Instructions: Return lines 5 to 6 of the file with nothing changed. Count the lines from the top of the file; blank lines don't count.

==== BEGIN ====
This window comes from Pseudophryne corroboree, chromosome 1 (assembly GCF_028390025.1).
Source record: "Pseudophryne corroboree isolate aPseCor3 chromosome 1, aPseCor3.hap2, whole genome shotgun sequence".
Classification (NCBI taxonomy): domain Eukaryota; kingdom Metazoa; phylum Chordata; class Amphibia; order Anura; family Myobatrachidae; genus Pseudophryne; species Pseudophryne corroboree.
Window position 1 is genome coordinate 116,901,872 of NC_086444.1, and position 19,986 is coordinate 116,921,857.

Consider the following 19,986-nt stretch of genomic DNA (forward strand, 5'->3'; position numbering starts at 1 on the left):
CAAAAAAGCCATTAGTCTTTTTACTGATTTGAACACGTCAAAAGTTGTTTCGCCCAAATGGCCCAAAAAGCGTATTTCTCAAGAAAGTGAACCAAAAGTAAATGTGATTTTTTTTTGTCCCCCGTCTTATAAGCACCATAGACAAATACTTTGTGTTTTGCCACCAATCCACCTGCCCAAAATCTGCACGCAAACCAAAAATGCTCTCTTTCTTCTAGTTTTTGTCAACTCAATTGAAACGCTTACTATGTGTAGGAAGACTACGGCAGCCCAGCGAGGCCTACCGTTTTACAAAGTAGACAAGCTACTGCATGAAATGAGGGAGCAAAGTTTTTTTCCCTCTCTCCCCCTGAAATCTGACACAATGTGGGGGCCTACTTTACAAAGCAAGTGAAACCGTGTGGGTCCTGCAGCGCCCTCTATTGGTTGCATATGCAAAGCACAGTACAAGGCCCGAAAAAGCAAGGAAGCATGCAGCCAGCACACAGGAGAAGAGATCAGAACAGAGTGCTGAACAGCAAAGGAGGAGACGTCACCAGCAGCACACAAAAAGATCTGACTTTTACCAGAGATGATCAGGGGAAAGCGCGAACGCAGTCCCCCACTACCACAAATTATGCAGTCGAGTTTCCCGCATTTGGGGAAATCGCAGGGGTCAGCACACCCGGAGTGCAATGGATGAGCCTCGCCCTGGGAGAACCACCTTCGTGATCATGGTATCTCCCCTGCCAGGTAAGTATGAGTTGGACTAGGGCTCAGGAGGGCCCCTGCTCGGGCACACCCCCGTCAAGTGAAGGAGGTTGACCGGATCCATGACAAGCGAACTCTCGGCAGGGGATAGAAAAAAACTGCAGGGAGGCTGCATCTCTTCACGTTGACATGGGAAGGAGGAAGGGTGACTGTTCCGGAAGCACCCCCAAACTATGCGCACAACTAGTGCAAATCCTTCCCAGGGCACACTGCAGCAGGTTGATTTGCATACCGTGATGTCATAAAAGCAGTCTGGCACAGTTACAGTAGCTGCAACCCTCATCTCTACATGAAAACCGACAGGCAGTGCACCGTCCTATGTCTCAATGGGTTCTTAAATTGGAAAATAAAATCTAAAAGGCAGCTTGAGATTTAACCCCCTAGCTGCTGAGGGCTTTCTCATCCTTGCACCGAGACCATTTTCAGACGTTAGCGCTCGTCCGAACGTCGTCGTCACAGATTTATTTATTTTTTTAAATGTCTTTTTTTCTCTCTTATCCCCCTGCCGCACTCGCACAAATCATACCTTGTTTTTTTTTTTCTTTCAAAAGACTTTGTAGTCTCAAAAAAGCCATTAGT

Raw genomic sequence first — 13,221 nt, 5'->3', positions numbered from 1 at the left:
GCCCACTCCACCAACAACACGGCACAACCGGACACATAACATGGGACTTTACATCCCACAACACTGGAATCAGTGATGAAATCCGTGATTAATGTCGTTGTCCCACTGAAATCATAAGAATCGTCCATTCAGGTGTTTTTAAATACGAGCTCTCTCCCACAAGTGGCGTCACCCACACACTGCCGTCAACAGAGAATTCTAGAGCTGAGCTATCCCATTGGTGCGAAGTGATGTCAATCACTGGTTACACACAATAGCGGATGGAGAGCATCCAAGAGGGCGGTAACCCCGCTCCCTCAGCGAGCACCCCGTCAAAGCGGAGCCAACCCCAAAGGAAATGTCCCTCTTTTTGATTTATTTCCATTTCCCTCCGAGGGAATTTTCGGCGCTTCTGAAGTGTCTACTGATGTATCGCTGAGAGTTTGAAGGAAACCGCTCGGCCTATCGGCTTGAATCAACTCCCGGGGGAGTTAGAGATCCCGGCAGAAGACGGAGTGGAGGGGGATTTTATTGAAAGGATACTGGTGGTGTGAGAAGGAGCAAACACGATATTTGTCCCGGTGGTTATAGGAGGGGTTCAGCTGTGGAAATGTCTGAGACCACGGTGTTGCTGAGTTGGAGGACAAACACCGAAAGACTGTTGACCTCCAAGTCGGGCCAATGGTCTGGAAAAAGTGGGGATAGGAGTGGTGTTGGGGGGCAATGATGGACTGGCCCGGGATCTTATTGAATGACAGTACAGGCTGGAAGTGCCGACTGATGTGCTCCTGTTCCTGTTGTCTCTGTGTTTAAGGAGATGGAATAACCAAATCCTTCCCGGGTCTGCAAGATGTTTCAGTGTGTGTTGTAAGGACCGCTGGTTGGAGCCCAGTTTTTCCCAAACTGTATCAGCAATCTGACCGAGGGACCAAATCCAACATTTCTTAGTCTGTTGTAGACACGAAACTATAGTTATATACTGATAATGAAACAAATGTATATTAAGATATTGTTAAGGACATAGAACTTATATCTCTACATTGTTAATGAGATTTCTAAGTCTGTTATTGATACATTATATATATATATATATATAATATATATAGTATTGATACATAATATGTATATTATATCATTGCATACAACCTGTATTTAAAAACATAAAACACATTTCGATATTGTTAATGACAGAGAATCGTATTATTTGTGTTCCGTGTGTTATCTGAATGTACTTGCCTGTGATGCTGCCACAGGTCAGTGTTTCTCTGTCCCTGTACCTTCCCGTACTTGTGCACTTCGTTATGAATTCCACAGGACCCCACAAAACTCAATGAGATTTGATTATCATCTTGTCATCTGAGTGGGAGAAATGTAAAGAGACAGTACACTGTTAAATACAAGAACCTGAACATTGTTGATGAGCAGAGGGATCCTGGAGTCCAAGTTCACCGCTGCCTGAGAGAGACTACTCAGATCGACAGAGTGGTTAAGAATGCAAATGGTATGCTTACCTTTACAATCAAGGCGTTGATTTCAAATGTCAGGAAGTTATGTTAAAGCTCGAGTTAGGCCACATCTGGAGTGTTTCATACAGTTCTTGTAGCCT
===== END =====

Consider the following 19,986-nt stretch of genomic DNA (forward strand, 5'->3'; position numbering starts at 1 on the left):
CAAAAAAGCCATTAGTCTTTTTACTGATTTGAACACGTCAAAAGTTGTTTCGCCCAAATGGCCCAAAAAGCGTATTTCTCAAGAAAGTGAACCAAAAGTAAATGTGATTTTTTTTTGTCCCCCGTCTTATAAGCACCATAGACAAATACTTTGTGTTTTGCCACCAATCCACCTGCCCAAAATCTGCACGCAAACCAAAAATGCTCTCTTTCTTCTAGTTTTTGTCAACTCAATTGAAACGCTTACTATGTGTAGGAAGACTACGGCAGCCCAGCGAGGCCTACCGTTTTACAAAGTAGACAAGCTACTGCATGAAATGAGGGAGCAAAGTTTTTTTCCCTCTCTCCCCCTGAAATCTGACACAATGTGGGGGCCTACTTTACAAAGCAAGTGAAACCGTGTGGGTCCTGCAGCGCCCTCTATTGGTTGCATATGCAAAGCACAGTACAAGGCCCGAAAAAGCAAGGAAGCATGCAGCCAGCACACAGGAGAAGAGATCAGAACAGAGTGCTGAACAGCAAAGGAGGAGACGTCACCAGCAGCACACAAAAAGATCTGACTTTTACCAGAGATGATCAGGGGAAAGCGCGAACGCAGTCCCCCACTACCACAAATTATGCAGTCGAGTTTCCCGCATTTGGGGAAATCGCAGGGGTCAGCACACCCGGAGTGCAATGGATGAGCCTCGCCCTGGGAGAACCACCTTCGTGATCATGGTATCTCCCCTGCCAGGTAAGTATGAGTTGGACTAGGGCTCAGGAGGGCCCCTGCTCGGGCACACCCCCGTCAAGTGAAGGAGGTTGACCGGATCCATGACAAGCGAACTCTCGGCAGGGGATAGAAAAAAACTGCAGGGAGGCTGCATCTCTTCACGTTGACATGGGAAGGAGGAAGGGTGACTGTTCCGGAAGCACCCCCAAACTATGCGCACAACTAGTGCAAATCCTTCCCAGGGCACACTGCAGCAGGTTGATTTGCATACCGTGATGTCATAAAAGCAGTCTGGCACAGTTACAGTAGCTGCAACCCTCATCTCTACATGAAAACCGACAGGCAGTGCACCGTCCTATGTCTCAATGGGTTCTTAAATTGGAAAATAAAATCTAAAAGGCAGCTTGAGATTTAACCCCCTAGCTGCTGAGGGCTTTCTCATCCTTGCACCGAGACCATTTTCAGACGTTAGCGCTCGTCCGAACGTCGTCGTCACAGATTTATTTATTTTTTTAAATGTCTTTTTTTCTCTCTTATCCCCCTGCCGCACTCGCACAAATCATACCTTGTTTTTTTTTTTCTTTCAAAAGACTTTGTAGTCTCAAAAAAGCCATTAGT